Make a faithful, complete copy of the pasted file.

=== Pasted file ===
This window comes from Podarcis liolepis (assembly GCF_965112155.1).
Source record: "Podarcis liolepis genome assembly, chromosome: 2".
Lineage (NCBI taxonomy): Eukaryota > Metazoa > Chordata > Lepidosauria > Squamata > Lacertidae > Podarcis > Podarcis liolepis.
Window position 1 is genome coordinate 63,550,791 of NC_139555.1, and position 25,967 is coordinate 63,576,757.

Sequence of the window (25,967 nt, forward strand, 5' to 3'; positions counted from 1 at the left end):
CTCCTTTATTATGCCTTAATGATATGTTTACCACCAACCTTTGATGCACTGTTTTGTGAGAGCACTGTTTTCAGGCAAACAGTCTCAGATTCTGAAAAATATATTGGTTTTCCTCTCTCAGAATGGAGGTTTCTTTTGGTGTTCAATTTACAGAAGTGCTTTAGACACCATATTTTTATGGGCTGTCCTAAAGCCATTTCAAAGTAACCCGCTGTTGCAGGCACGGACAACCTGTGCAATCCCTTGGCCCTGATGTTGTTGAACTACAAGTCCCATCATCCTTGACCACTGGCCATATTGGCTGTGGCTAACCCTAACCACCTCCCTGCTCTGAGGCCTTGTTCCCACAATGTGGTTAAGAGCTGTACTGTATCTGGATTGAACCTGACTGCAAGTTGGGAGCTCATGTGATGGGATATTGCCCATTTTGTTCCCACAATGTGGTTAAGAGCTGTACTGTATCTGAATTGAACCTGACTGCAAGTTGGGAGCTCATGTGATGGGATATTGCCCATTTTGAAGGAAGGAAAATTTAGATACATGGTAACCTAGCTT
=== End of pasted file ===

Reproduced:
This window comes from Podarcis liolepis (assembly GCF_965112155.1).
Source record: "Podarcis liolepis genome assembly, chromosome: 2".
Lineage (NCBI taxonomy): Eukaryota > Metazoa > Chordata > Lepidosauria > Squamata > Lacertidae > Podarcis > Podarcis liolepis.
Window position 1 is genome coordinate 63,550,791 of NC_139555.1, and position 25,967 is coordinate 63,576,757.

Sequence of the window (25,967 nt, forward strand, 5' to 3'; positions counted from 1 at the left end):
CTCCTTTATTATGCCTTAATGATATGTTTACCACCAACCTTTGATGCACTGTTTTGTGAGAGCACTGTTTTCAGGCAAACAGTCTCAGATTCTGAAAAATATATTGGTTTTCCTCTCTCAGAATGGAGGTTTCTTTTGGTGTTCAATTTACAGAAGTGCTTTAGACACCATATTTTTATGGGCTGTCCTAAAGCCATTTCAAAGTAACCCGCTGTTGCAGGCACGGACAACCTGTGCAATCCCTTGGCCCTGATGTTGTTGAACTACAAGTCCCATCATCCTTGACCACTGGCCATATTGGCTGTGGCTAACCCTAACCACCTCCCTGCTCTGAGGCCTTGTTCCCACAATGTGGTTAAGAGCTGTACTGTATCTGGATTGAACCTGACTGCAAGTTGGGAGCTCATGTGATGGGATATTGCCCATTTTGTTCCCACAATGTGGTTAAGAGCTGTACTGTATCTGAATTGAACCTGACTGCAAGTTGGGAGCTCATGTGATGGGATATTGCCCATTTTGAAGGAAGGAAAATTTAGATACATGGTAACCTAGCTT